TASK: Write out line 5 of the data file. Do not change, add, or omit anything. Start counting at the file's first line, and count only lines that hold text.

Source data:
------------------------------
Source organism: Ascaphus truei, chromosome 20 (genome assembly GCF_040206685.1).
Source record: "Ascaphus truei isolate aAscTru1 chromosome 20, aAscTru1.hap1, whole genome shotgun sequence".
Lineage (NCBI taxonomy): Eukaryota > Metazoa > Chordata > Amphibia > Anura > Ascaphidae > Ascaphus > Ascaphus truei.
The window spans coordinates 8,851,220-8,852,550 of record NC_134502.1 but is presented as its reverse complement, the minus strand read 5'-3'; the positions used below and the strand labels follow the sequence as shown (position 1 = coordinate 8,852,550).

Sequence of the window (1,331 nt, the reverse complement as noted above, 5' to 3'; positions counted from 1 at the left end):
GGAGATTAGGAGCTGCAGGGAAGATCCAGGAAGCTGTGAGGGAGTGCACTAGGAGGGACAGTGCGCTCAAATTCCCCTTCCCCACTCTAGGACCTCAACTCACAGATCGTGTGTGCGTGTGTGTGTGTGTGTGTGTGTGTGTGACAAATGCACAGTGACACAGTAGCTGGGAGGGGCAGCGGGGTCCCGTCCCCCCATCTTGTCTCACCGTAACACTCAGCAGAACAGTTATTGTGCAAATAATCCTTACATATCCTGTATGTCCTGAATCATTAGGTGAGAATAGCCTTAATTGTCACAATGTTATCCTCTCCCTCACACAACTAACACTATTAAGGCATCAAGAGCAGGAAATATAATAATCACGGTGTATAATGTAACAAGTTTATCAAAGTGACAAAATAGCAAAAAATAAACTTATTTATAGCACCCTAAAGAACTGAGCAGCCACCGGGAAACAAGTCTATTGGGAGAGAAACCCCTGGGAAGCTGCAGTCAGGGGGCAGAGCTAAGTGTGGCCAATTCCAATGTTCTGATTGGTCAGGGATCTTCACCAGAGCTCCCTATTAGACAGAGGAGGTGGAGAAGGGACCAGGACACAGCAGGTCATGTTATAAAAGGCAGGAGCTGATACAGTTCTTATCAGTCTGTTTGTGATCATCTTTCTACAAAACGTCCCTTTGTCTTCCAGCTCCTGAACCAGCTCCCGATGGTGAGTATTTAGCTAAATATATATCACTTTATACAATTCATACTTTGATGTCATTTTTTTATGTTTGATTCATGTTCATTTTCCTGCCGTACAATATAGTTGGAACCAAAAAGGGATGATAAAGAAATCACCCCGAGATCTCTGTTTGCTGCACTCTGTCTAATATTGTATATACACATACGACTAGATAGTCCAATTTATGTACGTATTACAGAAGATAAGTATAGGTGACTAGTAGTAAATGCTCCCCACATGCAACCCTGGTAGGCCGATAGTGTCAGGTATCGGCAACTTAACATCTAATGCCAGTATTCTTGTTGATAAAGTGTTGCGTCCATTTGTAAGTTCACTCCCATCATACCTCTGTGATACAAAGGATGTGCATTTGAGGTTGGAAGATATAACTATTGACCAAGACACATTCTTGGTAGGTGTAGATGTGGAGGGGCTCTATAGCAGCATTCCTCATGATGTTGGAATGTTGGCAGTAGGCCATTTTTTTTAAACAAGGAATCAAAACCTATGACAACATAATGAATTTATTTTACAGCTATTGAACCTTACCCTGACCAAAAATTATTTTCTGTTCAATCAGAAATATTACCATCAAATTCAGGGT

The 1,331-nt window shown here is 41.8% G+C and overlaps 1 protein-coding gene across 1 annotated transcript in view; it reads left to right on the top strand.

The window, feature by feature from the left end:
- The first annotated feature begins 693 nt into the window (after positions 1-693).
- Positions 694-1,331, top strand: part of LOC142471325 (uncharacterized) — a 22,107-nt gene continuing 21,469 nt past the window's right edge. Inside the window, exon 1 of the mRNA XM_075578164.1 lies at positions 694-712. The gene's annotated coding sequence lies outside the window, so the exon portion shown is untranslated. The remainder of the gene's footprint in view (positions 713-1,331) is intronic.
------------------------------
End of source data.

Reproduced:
Sequence of the window (1,331 nt, the reverse complement as noted above, 5' to 3'; positions counted from 1 at the left end):